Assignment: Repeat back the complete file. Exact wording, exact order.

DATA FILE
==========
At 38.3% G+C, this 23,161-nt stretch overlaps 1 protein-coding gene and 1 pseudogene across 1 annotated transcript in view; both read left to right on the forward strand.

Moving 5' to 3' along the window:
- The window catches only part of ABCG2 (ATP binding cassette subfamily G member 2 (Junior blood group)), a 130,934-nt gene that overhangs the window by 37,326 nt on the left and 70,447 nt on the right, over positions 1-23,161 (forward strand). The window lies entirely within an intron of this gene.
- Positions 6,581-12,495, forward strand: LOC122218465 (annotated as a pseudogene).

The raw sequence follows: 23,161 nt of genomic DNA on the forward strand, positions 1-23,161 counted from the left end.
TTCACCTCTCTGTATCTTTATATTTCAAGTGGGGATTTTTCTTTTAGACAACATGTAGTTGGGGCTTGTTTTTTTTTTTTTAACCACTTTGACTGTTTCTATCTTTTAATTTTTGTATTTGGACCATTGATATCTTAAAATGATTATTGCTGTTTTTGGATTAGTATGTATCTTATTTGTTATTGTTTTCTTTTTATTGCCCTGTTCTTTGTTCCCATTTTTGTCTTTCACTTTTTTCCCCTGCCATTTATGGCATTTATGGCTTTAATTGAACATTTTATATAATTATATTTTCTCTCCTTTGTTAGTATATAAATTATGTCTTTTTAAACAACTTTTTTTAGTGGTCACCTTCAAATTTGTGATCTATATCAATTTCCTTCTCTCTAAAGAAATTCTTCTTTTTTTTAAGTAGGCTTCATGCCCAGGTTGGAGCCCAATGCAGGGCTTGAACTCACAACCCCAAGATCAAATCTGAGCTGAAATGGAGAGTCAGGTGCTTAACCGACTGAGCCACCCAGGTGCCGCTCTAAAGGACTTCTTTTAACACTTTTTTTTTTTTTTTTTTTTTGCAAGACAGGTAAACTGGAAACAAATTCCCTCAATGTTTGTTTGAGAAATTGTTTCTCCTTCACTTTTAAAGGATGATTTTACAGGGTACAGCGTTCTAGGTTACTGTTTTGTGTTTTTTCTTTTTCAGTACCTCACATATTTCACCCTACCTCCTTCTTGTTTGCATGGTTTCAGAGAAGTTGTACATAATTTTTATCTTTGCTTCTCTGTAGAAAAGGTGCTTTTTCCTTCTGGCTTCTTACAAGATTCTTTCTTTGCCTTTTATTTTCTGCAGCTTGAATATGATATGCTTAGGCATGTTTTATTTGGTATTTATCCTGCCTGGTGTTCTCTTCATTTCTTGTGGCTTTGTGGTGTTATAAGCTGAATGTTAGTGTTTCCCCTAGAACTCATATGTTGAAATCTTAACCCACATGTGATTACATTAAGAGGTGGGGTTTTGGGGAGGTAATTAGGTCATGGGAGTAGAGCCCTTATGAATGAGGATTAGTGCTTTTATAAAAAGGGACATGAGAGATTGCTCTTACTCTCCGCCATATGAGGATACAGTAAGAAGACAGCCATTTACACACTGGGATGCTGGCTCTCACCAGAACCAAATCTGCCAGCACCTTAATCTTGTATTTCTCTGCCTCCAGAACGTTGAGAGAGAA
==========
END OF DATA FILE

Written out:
At 38.3% G+C, this 23,161-nt stretch overlaps 1 protein-coding gene and 1 pseudogene across 1 annotated transcript in view; both read left to right on the forward strand.

Moving 5' to 3' along the window:
- The window catches only part of ABCG2 (ATP binding cassette subfamily G member 2 (Junior blood group)), a 130,934-nt gene that overhangs the window by 37,326 nt on the left and 70,447 nt on the right, over positions 1-23,161 (forward strand). The window lies entirely within an intron of this gene.
- Positions 6,581-12,495, forward strand: LOC122218465 (annotated as a pseudogene).

The raw sequence follows: 23,161 nt of genomic DNA on the forward strand, positions 1-23,161 counted from the left end.
TTCACCTCTCTGTATCTTTATATTTCAAGTGGGGATTTTTCTTTTAGACAACATGTAGTTGGGGCTTGTTTTTTTTTTTTTAACCACTTTGACTGTTTCTATCTTTTAATTTTTGTATTTGGACCATTGATATCTTAAAATGATTATTGCTGTTTTTGGATTAGTATGTATCTTATTTGTTATTGTTTTCTTTTTATTGCCCTGTTCTTTGTTCCCATTTTTGTCTTTCACTTTTTTCCCCTGCCATTTATGGCATTTATGGCTTTAATTGAACATTTTATATAATTATATTTTCTCTCCTTTGTTAGTATATAAATTATGTCTTTTTAAACAACTTTTTTTAGTGGTCACCTTCAAATTTGTGATCTATATCAATTTCCTTCTCTCTAAAGAAATTCTTCTTTTTTTTAAGTAGGCTTCATGCCCAGGTTGGAGCCCAATGCAGGGCTTGAACTCACAACCCCAAGATCAAATCTGAGCTGAAATGGAGAGTCAGGTGCTTAACCGACTGAGCCACCCAGGTGCCGCTCTAAAGGACTTCTTTTAACACTTTTTTTTTTTTTTTTTTTTTGCAAGACAGGTAAACTGGAAACAAATTCCCTCAATGTTTGTTTGAGAAATTGTTTCTCCTTCACTTTTAAAGGATGATTTTACAGGGTACAGCGTTCTAGGTTACTGTTTTGTGTTTTTTCTTTTTCAGTACCTCACATATTTCACCCTACCTCCTTCTTGTTTGCATGGTTTCAGAGAAGTTGTACATAATTTTTATCTTTGCTTCTCTGTAGAAAAGGTGCTTTTTCCTTCTGGCTTCTTACAAGATTCTTTCTTTGCCTTTTATTTTCTGCAGCTTGAATATGATATGCTTAGGCATGTTTTATTTGGTATTTATCCTGCCTGGTGTTCTCTTCATTTCTTGTGGCTTTGTGGTGTTATAAGCTGAATGTTAGTGTTTCCCCTAGAACTCATATGTTGAAATCTTAACCCACATGTGATTACATTAAGAGGTGGGGTTTTGGGGAGGTAATTAGGTCATGGGAGTAGAGCCCTTATGAATGAGGATTAGTGCTTTTATAAAAAGGGACATGAGAGATTGCTCTTACTCTCCGCCATATGAGGATACAGTAAGAAGACAGCCATTTACACACTGGGATGCTGGCTCTCACCAGAACCAAATCTGCCAGCACCTTAATCTTGTATTTCTCTGCCTCCAGAACGTTGAGAGAGAA